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Making Music

Friday, August 24, 2018


Sometimes a donor comes along who wants to do something really special to enhance the lives of the residents at St. Paul’s. Because of one such donor, St. Paul’s is now offering music therapy once a week by board certified music therapist Cindy Legwaila. 

“We all relate to music at such a fundamental emotional level and regardless of our age or ability, music speaks to our soul,” said The Villas Administrator Tammy Lininger. St. Paul’s knew a concentrated music therapy program would be a wonderful addition to the life enrichment activities already being offered.

“We have seen many remarkable effects of music on the spirit of residents in the long-term care setting,” said Tammy. “We are so excited and enthusiastic to have this opportunity to offer the services of a music therapist to our residents right here at St. Paul’s!”

Cindy offers music therapy at various sites in Northwestern Pennsylvania and is thrilled to be coming to St Paul’s every Wednesday. She received her bachelor’s degree in music therapy from Nazareth College of Rochester. 

Cindy’s first visit was on August 8. On each visit, she will be spending time at The Villas, The Heritage, Jones Serenity Circle & Lane, and The Ridgewood offering small group sessions and one-on-one services as needed, as well as staff training. “It is my greatest pleasure to be building a music therapy program at St. Paul’s,” said Cindy. “I will be assessing individuals’ needs to figure out how they best connect with music and come up with a treatment plan that can even be used by the staff even when I’m not on campus.”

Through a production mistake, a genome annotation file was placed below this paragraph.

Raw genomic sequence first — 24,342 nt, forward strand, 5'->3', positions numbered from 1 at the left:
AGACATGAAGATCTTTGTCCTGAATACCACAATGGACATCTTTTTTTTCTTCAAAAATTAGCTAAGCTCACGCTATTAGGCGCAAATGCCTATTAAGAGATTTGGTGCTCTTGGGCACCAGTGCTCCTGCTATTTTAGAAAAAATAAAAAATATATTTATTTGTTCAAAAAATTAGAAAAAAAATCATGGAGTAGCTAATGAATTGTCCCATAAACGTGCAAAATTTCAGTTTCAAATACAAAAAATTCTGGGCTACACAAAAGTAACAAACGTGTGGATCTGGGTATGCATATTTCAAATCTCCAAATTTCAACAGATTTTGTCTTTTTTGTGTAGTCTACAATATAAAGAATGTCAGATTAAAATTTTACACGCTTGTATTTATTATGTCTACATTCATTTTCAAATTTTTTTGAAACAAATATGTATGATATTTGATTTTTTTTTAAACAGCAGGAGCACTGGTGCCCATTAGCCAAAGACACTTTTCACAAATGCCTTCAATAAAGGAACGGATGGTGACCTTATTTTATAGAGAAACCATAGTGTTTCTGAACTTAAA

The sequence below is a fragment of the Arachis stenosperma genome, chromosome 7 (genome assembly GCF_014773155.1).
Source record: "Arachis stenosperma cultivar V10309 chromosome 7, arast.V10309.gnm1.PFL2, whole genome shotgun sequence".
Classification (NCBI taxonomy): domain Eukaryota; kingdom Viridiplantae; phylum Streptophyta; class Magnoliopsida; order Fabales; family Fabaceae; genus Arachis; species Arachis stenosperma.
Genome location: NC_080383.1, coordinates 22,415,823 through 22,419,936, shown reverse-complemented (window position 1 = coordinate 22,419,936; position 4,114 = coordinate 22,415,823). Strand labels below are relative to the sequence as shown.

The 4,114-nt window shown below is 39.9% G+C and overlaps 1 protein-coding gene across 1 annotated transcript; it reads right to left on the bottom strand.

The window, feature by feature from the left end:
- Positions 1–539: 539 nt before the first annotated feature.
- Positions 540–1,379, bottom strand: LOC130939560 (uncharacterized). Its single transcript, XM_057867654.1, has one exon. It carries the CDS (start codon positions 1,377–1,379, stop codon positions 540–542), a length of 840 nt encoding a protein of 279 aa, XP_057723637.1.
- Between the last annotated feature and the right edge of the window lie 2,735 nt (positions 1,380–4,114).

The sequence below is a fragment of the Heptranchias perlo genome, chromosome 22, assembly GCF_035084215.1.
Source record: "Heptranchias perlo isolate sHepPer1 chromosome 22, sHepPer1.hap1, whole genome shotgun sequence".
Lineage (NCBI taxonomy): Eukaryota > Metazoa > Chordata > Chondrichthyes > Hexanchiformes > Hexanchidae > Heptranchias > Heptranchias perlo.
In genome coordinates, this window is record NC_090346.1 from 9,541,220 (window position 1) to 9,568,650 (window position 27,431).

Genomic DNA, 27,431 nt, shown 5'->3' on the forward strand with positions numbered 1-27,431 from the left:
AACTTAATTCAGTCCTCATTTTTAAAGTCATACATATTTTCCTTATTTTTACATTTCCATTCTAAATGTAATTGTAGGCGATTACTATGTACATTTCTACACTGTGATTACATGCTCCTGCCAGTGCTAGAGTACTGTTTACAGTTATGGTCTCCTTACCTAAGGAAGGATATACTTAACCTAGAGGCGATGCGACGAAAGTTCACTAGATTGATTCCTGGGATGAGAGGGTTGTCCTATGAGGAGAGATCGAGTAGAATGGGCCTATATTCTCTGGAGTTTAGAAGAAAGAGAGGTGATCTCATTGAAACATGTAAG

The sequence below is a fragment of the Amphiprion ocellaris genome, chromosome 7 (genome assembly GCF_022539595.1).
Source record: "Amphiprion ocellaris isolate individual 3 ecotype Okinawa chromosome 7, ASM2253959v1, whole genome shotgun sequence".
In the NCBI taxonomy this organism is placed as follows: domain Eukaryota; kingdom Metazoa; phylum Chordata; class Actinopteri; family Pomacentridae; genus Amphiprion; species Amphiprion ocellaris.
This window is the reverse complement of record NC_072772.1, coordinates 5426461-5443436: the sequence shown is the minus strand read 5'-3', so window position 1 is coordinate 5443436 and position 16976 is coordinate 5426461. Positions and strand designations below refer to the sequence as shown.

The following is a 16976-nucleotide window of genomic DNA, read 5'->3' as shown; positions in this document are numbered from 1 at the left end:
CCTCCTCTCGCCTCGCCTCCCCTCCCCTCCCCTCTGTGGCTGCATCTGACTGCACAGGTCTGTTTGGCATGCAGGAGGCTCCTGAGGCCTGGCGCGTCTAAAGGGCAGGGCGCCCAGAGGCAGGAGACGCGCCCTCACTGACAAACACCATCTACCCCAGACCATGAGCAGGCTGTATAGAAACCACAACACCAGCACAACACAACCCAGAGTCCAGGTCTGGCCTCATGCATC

Acccording to research, music therapy can help promote wellness, manage stress and anxiety, alleviate pain, enhance memory, improve communication and provide unique opportunities for interaction. 

Some examples of music therapy are creating music together, listening to music, lyric discussion and dancing to music. A resident doesn’t need to have any particular music ability to benefit from music therapy. 

“We are all created with rhythm in our bodies and the ability to recognize the pitch of our mother’s voices at very young age,” said Cindy. “The beautiful thing is that even when other parts of our bodies start to shut down as we age, our brain never forgets the music.” 

In the last few weeks, Cindy has seen residents who are unable to speak or communicate because of dementia sing every word to a song, tap a drum along to the rhythm perfectly, jump out of their chair and dance, and sit still for the first time all day to strum a guitar. To find out more about the new music therapy services at St. Paul’s, please contact a Life Enrichment Specialist. 

If you are interested in how you can make a gift to enhance the lives of the residents at St. Paul’s or show appreciation for the care your loved one receives, please contact VP of Charitable Giving Diane O’Brien at 724-588-7610 ext. 1237 or Development Specialist Dawn Hartman at ext. 1214.